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25 OR - Sitting low in water????
|Author||Topic: 25 OR - Sitting low in water????|
posted 10-17-2001 08:03 PM ET (US)
Sea trailed today a '87 25' OR today! Twin Johnson 150's. WOW! What a ride. Softest boat ride I've ever had. Seemed to cruise at 35-40 and appeared to be capable of 50-55 WOT. Did not push it though. Really jumped on plan. Motors purred.
Back (aft) of boat sat low in the water and tended to
What do you think??
posted 10-17-2001 09:03 PM ET (US)
Water comes to within 2-3 inches of floor in the livewell if this helps.
posted 10-18-2001 08:14 AM ET (US)
Thats about right for a 25, esp with twins. I was concerned about this with my 25 when I first put her in the water. I don't woory any longer.
As for that aluminum aon the transom, I'd look into that closely. Also, check the tru hulls etc. There are quite a few posts covering what to look for in a classic whaler.
The $200 survey is a good idea if you have gone over her yourself and think all is good, and are ready to make the purchase.
posted 10-18-2001 09:08 AM ET (US)
That's my concern. I have about 2-3" with 1/4 tank of gas and 2 people.
I'm probably getting all worked up about nothing but you can't be too careful when buying a used boat.
posted 10-18-2001 09:28 AM ET (US)
Notched transom I am assuming. If the "area in front of the motor" that you mention is the splashbox and not a livewell in the cockpit sole(hatched area with plugs out)...then... If that splashbox is full and the drains for it that exit the transom are under water, I believe that it is sitting too low and there could be a problem. Necessitating the modification. If I am not mistaken the 25's standard transom splashbox of that year is similar to the 18 and 20 not the 22, which fills with water at rest.
posted 10-18-2001 09:43 AM ET (US)
Splashbox is almost full of water. The drain for the splashbox is underwater. That is only the smaller recessed box directly in front of th motor. The splash area behind the bulkhead does not hold water. Of course it all goes out upon planning. Also, the bow looks unusually raised at rest, probably a factor of the added weight of twins. I think those Johnsons max out the 300 HP rating and probably (at about 400 lbs) represent the max anticipated weight on the transom.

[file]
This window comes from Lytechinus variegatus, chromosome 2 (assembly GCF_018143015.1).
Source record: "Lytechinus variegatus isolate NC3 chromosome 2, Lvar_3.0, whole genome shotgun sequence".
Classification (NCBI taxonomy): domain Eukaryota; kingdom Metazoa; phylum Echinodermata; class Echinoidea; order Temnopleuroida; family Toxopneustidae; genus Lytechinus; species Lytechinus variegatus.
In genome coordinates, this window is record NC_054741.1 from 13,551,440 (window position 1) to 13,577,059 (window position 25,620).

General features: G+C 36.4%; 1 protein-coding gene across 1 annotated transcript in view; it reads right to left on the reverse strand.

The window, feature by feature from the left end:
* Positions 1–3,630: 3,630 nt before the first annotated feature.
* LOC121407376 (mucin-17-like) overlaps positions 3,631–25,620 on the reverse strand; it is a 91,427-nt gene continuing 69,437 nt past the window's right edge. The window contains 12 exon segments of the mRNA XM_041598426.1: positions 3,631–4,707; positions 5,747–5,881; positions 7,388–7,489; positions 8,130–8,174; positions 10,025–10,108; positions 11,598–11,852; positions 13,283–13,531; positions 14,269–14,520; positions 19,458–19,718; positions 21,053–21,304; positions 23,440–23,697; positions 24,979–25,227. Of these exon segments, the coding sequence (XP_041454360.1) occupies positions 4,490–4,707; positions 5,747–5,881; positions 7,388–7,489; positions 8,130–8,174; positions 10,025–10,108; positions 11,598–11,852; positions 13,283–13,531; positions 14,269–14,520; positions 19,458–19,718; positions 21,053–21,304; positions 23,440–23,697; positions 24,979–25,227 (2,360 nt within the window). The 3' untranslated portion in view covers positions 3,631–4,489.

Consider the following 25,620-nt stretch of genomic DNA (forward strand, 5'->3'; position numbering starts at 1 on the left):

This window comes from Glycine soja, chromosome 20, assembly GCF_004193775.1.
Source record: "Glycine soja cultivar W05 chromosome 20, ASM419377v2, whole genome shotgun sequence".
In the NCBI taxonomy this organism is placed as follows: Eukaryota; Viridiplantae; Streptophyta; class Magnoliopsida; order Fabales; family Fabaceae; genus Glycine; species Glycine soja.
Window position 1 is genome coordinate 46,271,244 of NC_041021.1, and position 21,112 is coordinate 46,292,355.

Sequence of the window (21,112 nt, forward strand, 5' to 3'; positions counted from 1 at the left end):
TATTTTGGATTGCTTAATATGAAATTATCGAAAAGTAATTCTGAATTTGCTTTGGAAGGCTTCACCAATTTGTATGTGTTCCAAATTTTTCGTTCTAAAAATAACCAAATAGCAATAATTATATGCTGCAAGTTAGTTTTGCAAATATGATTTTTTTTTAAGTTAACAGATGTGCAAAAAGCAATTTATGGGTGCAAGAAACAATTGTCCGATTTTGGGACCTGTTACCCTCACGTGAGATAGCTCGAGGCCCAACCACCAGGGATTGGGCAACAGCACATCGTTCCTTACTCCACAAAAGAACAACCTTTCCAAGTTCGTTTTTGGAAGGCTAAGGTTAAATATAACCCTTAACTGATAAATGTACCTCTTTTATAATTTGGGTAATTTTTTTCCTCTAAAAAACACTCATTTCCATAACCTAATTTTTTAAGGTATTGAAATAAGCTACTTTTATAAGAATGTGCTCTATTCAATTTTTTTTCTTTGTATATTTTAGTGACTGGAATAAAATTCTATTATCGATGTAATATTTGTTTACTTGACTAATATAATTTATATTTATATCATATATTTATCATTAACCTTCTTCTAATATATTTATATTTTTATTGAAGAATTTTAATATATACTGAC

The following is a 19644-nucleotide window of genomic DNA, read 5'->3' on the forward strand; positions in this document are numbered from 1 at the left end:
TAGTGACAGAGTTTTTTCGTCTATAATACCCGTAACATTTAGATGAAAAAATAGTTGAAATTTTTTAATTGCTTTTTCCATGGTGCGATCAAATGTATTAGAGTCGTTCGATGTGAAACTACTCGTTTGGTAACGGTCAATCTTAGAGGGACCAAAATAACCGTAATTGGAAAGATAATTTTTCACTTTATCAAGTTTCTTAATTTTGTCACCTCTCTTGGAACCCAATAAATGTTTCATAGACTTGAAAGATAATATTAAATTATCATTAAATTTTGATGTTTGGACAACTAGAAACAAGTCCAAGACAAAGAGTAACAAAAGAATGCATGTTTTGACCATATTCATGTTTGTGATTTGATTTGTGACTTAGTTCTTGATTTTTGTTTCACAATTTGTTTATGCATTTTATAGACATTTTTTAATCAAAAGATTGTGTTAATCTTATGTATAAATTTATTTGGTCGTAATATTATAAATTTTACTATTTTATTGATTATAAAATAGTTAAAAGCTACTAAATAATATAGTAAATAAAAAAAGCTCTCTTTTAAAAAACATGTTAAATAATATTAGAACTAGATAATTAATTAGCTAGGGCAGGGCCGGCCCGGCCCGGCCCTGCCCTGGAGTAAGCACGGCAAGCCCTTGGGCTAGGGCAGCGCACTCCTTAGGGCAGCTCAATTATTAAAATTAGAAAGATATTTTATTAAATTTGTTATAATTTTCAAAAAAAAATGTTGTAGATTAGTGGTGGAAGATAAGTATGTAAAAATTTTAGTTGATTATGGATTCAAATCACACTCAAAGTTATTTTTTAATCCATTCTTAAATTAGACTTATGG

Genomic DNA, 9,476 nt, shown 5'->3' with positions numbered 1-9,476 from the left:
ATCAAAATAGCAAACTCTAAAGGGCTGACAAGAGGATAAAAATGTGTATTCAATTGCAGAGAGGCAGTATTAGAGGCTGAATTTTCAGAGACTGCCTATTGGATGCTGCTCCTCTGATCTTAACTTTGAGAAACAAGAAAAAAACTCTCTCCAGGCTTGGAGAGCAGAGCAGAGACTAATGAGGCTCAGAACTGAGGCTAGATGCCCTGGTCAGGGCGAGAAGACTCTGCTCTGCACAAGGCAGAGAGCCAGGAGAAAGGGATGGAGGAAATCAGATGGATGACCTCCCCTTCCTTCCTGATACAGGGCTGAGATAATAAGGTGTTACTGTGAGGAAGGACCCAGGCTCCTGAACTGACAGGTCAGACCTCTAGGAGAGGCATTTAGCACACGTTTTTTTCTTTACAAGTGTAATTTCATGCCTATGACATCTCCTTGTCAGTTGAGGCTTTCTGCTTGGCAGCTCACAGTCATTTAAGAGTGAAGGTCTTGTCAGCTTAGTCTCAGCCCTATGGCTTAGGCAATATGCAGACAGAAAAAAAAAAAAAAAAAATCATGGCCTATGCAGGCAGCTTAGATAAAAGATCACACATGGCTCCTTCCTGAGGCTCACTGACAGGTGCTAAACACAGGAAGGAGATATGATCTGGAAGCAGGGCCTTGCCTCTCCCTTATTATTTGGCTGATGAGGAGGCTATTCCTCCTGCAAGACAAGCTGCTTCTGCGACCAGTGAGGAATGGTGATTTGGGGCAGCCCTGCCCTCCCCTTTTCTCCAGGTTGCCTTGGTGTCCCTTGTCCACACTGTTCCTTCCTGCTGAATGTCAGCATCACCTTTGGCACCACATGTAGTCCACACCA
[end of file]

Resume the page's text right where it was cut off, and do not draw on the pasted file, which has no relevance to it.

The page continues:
Thanks again for your help. Makes me want to buy a Whaler.
posted 10-18-2001 09:57 AM ET (US)
Other people here are more familiar with your hull, however, I now believe that the area in front of the motor you refer to as full with water, not the side sumps, is the livewell area and not the splashbox/well/area behind the bulkhead, which you say is dry. That is good. The livewell in the aft cockpit sole will fill with water at rest with the plug out, earlier related. It could be plugged after running the water out or plumbed to keep it dryish. Washdown etc. goes in my 22's livewell as it is not guttered. We run and drain it dry and replug, quickly. I believe my boat floats higher with the livewell dry.
posted 10-18-2001 10:26 AM ET (US)
On my 25, the splashwell is "stepped": a full width section, and a deeper 1/2 width section. the thru hull is at the bottom of the deeper section.
With the splashwell plug out, the baitwell plugged and dry, about 105 gallons of gas, a Johnson 235 and a Merc 4stroke kicker (read about 600lbs on the transom), the water will fill the splashwell exactly halfway, IE, to the "step."
posted 10-18-2001 04:11 PM ET (US)